By Charles Onyango-Obbo
It takes Museveni more men to stop Besigye from walking, than it took US President Obama to kill terror mastermind Osama bin Laden.
After the recent violence-riddled weeks in Uganda as the government cracked down on the opposition-led “walk-to-wolk” protests, and crowned it by an unnerving savage attack on FDC leader Dr Kizza Besigye that was captured on TV for all the world to see, three previously fringe ideas are becoming mainstream in these social media platforms.
One, is a resurrection about alleged” atrocities” against the people in northern Uganda by government troops during the long-insurgency there. The argument is that if the Yoweri Museveni forces could still suppress demonstrators so brutally with the world’s cameras recording the events in Kampala, then they must have done worse “in the dark bushes of the north where were are no cameras” during the insurgency in the region, as one commentator put it.
The second extremely strange one, typified by a comment on Facebook, is that the extremes of Museveni’s regime should be blamed on Buganda! Why? Because by giving support to Museveni’s rebellion, and buying into the “northerners are murderous and the enemy” idea, they made it possible for the NRM government to win power on an ideology that justified the use of violence against such “enemies”. Therefore, the harassment of wananchi around Buganda is a punishment for the kingdom’s bad judgement.
The third, intriguing view, is that because Museveni the president and the more public operatives who are shooting and beating down protestors are mostly from the west, it proves that violence is “not a monopoly of any region or tribe in Uganda”.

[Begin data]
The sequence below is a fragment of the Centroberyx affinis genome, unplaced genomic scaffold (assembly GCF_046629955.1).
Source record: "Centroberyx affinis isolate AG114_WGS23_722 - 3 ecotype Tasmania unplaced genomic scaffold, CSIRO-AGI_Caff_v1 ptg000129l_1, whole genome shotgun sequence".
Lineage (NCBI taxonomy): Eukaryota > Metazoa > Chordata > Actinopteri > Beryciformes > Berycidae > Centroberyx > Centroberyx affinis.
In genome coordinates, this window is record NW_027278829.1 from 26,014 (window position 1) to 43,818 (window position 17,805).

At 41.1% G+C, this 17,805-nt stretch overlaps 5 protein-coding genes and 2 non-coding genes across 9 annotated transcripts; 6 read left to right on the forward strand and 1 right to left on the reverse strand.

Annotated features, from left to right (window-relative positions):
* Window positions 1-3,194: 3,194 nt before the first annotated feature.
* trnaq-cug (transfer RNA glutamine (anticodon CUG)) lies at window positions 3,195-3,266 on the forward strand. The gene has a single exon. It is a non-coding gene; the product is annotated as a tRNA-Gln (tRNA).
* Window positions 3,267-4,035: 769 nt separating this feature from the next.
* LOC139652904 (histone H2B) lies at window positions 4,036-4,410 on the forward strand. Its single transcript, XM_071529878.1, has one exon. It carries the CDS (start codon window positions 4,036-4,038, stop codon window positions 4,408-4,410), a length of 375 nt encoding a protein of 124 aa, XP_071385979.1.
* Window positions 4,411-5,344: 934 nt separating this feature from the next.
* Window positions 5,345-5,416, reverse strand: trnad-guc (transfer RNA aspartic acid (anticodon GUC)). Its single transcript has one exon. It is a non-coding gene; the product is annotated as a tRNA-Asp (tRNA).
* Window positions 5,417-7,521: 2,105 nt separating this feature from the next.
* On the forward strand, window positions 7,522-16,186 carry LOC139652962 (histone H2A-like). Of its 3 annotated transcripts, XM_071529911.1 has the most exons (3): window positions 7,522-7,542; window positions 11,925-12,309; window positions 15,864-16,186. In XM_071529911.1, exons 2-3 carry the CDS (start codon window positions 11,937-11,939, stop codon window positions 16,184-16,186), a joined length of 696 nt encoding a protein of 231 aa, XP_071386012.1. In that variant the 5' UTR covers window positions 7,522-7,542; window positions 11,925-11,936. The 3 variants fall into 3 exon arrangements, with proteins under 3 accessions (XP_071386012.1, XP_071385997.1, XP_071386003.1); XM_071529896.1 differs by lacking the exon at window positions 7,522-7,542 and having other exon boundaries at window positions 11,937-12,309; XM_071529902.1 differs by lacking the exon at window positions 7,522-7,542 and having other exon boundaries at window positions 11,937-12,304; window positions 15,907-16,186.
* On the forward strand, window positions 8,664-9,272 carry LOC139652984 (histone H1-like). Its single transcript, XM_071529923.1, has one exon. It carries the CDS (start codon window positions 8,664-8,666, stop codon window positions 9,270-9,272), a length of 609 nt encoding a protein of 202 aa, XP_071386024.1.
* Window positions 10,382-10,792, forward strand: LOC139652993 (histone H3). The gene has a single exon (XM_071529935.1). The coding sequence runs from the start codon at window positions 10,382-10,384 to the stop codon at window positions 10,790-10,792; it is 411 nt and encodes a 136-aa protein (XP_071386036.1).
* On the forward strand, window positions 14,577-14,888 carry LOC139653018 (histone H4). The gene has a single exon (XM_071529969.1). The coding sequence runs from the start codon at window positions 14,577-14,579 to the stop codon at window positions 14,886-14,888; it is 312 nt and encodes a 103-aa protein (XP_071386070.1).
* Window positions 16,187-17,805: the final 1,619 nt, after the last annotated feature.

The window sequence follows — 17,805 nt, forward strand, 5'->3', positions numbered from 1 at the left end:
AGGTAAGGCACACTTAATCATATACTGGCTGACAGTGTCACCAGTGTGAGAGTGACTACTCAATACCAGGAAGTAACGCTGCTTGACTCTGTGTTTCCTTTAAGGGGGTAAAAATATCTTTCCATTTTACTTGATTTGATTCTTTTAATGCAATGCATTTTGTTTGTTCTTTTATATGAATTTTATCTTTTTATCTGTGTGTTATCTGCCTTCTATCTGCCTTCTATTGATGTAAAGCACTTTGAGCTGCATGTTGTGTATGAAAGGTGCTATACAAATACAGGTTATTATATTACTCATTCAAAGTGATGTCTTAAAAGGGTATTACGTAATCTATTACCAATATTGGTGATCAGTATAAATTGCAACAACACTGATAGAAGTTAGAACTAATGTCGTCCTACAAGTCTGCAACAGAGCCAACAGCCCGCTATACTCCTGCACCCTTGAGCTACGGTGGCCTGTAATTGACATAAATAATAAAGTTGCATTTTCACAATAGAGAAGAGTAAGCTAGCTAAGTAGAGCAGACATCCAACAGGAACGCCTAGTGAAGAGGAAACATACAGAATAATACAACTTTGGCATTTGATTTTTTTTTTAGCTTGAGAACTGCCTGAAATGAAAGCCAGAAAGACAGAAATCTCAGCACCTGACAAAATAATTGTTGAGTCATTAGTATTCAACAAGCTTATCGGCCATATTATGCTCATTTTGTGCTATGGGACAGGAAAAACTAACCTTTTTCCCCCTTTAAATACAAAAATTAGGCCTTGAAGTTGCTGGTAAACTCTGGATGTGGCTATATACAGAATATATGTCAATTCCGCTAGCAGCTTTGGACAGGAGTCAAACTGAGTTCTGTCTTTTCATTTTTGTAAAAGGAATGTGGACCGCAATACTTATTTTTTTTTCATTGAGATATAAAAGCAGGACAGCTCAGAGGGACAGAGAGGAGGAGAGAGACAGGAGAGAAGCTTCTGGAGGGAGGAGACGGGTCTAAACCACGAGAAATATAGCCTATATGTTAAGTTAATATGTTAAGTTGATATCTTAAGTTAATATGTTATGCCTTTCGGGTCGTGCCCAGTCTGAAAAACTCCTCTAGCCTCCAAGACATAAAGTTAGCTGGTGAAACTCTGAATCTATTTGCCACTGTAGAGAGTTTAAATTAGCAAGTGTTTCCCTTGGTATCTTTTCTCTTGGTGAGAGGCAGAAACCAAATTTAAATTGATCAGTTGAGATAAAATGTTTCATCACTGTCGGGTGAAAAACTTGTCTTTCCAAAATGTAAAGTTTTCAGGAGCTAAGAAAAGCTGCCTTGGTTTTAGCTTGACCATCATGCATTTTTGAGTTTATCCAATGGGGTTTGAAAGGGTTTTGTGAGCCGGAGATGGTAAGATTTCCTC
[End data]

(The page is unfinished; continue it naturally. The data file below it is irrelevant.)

There are elements of merit in most of these arguments. There are also several sensational arguments one develops around them, including trying to understand why the Museveni regime feels it needs to use more forces to stop Besigye from walking, than the special forces US President Barack Obama recently used to kill terrorist mastermind Osama bin Laden in far away Pakistan.
What interests us is what these arguments, sectarian as some of them might be, tell us about the likely play of politics in the years to come, and the current mindset among the more politically engaged.
One, we need to record that the shift of the Museveni regime’s whip south of the “Karuma Line” is about something bigger. It has offered a great opportunity to rewrite – accurately – more than 100 years of Uganda’s history and stereotypes and to begin a new cultural conversation and exploration of who we are.
There now seems to be a widespread acceptance among many Ugandans that, it is not true, as the late UPDF army chief James Kazini controversially put it once, that only “northerners are violent by nature” and the rest of Ugandans are not. Even westerners, southerners, and easterners are violent, as those who like to see things this way now have the evidence of the last 25 years. One hears incredible stories of Buganda professionals, especially in the Diaspora, going to apologise to their colleagues from the north for the negative attitude they took during the years of the war there. But across the board, these days you cannot visit any of the more popular Ugandan blogs without finding someone who acknowledges that one of the biggest mistakes we made as a country, is ignoring the pain of the north over the last 25 years.
That is generally a good thing for the country. Also we should welcome this opportunity to rewrite the broader stereotypical narrative of the “northerners are strong, less sophisticated, and more suited to manual labour”, and the “southerners are weak, but more cultured and suited to bureaucratic work, and easterners can only be clerks and work in the Prisons Service and railway”.